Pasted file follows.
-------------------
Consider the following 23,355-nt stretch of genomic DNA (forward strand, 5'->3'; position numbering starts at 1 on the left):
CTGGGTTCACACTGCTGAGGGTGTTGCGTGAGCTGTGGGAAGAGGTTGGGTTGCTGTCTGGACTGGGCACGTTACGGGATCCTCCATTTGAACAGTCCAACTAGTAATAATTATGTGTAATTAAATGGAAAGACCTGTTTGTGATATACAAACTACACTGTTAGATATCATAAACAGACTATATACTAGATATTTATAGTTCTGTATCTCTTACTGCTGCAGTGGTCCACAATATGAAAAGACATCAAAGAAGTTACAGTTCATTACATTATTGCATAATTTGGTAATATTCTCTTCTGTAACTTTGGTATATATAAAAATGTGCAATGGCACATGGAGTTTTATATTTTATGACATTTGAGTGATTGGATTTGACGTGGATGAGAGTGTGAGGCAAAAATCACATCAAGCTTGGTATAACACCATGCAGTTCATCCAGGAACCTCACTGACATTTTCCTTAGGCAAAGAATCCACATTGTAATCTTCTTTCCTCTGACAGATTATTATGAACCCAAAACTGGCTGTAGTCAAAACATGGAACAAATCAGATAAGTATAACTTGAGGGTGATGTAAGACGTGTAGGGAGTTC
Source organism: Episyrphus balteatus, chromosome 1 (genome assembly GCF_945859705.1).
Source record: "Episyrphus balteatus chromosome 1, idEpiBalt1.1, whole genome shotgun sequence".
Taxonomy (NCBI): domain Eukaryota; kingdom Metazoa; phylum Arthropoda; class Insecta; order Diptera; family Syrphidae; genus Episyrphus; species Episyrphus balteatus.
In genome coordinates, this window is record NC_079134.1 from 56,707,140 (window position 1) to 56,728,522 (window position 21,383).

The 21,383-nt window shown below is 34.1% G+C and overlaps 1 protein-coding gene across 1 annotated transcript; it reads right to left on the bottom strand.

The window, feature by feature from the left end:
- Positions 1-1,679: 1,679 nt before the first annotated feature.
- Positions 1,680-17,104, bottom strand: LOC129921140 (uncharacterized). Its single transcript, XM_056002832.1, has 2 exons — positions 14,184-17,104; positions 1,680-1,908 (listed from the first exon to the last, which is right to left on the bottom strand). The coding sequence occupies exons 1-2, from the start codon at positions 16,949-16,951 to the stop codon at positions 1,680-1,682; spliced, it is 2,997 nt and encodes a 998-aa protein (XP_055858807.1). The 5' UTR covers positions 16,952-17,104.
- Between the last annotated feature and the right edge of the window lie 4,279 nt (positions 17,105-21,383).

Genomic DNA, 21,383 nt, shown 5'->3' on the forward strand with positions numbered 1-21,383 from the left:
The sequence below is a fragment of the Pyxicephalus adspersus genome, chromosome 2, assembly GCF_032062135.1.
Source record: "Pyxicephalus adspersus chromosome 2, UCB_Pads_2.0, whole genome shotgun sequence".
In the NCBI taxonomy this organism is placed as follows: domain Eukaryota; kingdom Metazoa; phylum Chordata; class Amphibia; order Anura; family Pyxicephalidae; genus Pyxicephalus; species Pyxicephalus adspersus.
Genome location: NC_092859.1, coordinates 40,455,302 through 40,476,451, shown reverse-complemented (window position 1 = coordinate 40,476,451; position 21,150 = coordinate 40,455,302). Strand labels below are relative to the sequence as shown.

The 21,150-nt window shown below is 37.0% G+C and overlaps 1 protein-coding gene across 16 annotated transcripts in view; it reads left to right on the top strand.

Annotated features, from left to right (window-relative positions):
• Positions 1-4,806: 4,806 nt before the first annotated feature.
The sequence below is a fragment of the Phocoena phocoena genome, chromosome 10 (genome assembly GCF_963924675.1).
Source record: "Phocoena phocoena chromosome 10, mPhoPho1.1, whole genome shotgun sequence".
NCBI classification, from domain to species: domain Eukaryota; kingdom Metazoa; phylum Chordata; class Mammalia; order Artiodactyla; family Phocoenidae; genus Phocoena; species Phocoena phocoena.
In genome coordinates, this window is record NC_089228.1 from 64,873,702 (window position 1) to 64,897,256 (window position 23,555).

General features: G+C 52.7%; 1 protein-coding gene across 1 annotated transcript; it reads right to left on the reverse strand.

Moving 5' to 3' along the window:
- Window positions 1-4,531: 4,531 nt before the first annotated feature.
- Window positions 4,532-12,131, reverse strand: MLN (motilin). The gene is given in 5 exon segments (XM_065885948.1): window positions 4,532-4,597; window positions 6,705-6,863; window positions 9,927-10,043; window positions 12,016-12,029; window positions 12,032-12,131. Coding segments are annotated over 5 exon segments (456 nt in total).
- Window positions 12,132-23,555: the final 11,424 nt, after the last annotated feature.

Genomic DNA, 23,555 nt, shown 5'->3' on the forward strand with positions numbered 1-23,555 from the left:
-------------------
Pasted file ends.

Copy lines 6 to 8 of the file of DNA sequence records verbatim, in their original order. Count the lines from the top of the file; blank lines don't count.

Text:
In genome coordinates, this window is record NC_079134.1 from 56,707,140 (window position 1) to 56,728,522 (window position 21,383).

The 21,383-nt window shown below is 34.1% G+C and overlaps 1 protein-coding gene across 1 annotated transcript; it reads right to left on the bottom strand.

The window, feature by feature from the left end: